“Guh…” Lucy held her legs up and attempted to touch her fingers to her toes, “It’s really boring Goldfish. Once I’m done with this I have to do like a ton of paperwork. So I’m keeping that door closed for at least two hours.”

“So what are we doing for the next two hours? You guys have kept my cell very empty.”

“Well what did we normally do back in Urbs?” She swiveled around and sat up next to Evans, “I annoyingly try and convince you to have sex with me while you stoically refuse?”

Evans sighed, “I’m still married.”

“Well you are still technically dead, and dead people can’t be married.”

“Yes, I’m sure that would go over well with Anna. ‘Yes I had sex with her, but it didn’t count because I was dead’” Evans sighed, “And wouldn’t that make you a necrophiliac?”

“A Necra what?”

“It means you have sex with dead people.”

Lucy shrugged, “I’m an officer, I could order you to do it.”

“I am very sure that’s illegal and would get you stripped of your rank and thrown in prison.”

“Well,” Lucy drummed her legs, “Because you’ve been in prison for six months, are very horny, and want to fuck your very attractive friend?”

“Wow, great point, I’m glad I married my very attractive friend so I can do that when I get home,” Evans stood up and walked to the other side of the cell, “Why am I friends with you again?”

“We’re friends because the narrative demands it,” Lucy stood up and mimed holding a pistol out, “I’m the dashingly beautiful quirky hero and you’re the bumbling sidekick.”

“Oh, you’re the hero and I’m the bumbling sidekick,” Evans started to list things on his fingers, “I’ve saved your life way more than you’ve saved mine, I have done things far more impressive than you, I have spent most of my time far away from you, and I hardly feel like a hero should repeatedly try and sleep with the bumbling sidekick.”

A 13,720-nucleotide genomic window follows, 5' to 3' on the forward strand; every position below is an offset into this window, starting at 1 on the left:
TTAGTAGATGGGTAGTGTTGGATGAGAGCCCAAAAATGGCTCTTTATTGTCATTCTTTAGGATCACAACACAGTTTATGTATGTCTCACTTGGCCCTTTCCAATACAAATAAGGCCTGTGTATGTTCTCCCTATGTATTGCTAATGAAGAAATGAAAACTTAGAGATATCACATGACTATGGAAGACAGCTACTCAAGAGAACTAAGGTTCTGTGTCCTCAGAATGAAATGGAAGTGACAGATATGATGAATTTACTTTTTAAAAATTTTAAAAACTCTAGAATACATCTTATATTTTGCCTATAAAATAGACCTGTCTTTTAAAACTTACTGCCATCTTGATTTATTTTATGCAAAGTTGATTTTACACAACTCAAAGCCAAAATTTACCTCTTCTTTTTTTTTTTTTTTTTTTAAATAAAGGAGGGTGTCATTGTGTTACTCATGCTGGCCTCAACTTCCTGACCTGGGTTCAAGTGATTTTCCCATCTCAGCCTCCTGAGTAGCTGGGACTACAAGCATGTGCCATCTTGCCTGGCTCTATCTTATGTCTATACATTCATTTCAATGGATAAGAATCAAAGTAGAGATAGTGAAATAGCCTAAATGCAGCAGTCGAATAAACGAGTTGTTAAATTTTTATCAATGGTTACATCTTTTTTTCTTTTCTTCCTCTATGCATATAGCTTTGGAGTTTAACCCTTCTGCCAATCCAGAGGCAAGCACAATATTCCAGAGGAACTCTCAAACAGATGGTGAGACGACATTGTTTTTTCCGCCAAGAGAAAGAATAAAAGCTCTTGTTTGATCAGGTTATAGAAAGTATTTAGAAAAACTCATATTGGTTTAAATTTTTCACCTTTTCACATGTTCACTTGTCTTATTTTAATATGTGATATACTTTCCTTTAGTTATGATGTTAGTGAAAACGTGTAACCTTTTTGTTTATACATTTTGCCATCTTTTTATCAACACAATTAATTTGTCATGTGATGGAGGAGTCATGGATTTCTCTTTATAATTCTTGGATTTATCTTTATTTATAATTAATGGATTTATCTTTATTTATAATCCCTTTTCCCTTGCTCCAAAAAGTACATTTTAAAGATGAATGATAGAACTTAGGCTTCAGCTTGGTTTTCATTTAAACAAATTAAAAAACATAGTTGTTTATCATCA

“But I’m an officer, and everyone knows officers are better,” Lucy put her hands on her hips, “And I fit the look of a hero. I’m beautiful, except for the tragic scar on my face,I’ve also got the right figure for it, and I can make some pretty exaggerated gestures.”

“Oh moving pictures don’t count,” Evans sighed, “Those things are just popular because of the novelty.”

“You only think that because you’re from Halton or whatever. When you get a Movie Hall your mind will change…” Lucy was interrupted by a knock on the door. She quickly calmed herself down and opened the door, “Sir!”

Evans couldn’t see the officer through the door, but could hear him, “I was updating your file and saw that you used to be in the 202nd. Is that true?”

Lucy blushed, “Um, yes Sir.”

“And did you know the Lance Corporal personally?”